Tuesday, October 24, 2006

Doubts about the "Open Letter to Pope Benedict XVI"

A dark image of Islam?
(Image from Wikipedia)

Two days ago, I posted a report on what appeared to be a positive development among peaceful, moderate Muslims responding in an open letter to the Pope's Regensburg lecture and emphasizing Islam as a peaceful religion.

Alas, there are problems with some of the signatories. I had noted in the comments to the blog that:

It would be interesting to check the writings of the signatories to this list to see what their position is on various issues related to Islam.
Erdal, the person who had alerted me to the existence of the open letter, did some checking and quickly found some disturbing information on two of the signatories. First, Erdal cites an article by the Grand Mufti of Egypt, Ali Jumuah, who was signatory number 15:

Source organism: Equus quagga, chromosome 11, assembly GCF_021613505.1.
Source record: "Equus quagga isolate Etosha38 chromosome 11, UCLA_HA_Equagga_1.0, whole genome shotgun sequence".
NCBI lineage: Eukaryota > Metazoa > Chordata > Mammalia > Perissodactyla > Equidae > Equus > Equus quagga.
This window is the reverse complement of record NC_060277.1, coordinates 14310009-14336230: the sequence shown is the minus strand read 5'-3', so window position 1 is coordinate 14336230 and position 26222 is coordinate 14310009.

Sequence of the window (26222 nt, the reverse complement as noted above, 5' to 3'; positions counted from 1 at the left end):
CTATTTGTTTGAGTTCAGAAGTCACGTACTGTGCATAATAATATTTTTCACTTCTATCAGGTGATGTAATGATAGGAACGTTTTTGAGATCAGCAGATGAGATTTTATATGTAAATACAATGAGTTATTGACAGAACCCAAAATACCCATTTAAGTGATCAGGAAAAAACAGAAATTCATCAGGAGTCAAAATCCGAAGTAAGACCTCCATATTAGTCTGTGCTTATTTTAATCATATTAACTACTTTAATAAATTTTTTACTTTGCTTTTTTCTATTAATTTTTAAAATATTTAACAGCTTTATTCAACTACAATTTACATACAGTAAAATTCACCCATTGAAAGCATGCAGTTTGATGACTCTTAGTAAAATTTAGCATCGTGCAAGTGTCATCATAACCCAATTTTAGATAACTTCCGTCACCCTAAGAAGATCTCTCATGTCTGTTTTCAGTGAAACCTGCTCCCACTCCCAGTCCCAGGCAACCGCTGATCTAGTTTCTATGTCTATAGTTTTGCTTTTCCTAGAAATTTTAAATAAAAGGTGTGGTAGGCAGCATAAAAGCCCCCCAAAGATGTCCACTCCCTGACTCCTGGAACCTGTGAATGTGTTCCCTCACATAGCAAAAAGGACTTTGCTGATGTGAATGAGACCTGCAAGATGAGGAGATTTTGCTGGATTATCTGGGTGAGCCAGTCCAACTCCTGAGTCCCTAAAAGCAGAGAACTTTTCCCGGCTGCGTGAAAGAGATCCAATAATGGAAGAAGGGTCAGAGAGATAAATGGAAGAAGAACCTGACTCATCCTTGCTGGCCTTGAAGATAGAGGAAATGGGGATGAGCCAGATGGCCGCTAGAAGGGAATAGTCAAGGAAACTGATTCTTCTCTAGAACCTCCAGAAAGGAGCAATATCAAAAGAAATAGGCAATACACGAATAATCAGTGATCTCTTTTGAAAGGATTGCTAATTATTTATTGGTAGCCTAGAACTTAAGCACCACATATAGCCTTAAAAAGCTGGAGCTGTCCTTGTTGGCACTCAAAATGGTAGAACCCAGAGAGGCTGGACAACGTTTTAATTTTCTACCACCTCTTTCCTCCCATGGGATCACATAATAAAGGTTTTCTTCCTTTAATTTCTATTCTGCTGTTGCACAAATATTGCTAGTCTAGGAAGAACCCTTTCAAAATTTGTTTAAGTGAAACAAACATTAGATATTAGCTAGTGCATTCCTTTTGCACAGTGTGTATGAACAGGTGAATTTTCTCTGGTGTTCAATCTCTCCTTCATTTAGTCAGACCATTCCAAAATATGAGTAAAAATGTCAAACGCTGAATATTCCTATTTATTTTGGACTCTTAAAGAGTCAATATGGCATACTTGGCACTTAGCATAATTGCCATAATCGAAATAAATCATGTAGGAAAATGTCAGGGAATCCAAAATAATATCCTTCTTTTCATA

In an article in the Egyptian government daily Al-Ahram, Egyptian Mufti Sheikh Dr. 'Ali Gum'a (=Ali Jumu'ah of the open letter, only a different transscription) expressed his support of the "jihad" of Lebanon's resistance and stated that the lies of the "Hebrew entity" expose "the true and hideous face of the blood-suckers... who prepare [Passover] matzos from human blood."
Second, Erdal cites a German article about Muhammad Ali Taskhiri, whom the open letter identifies as an Ayatollah whose office is Secretary-General of the World Assembly for Proximity of Islamic Schools of Thoughts, Iran, and who was signatory number 32: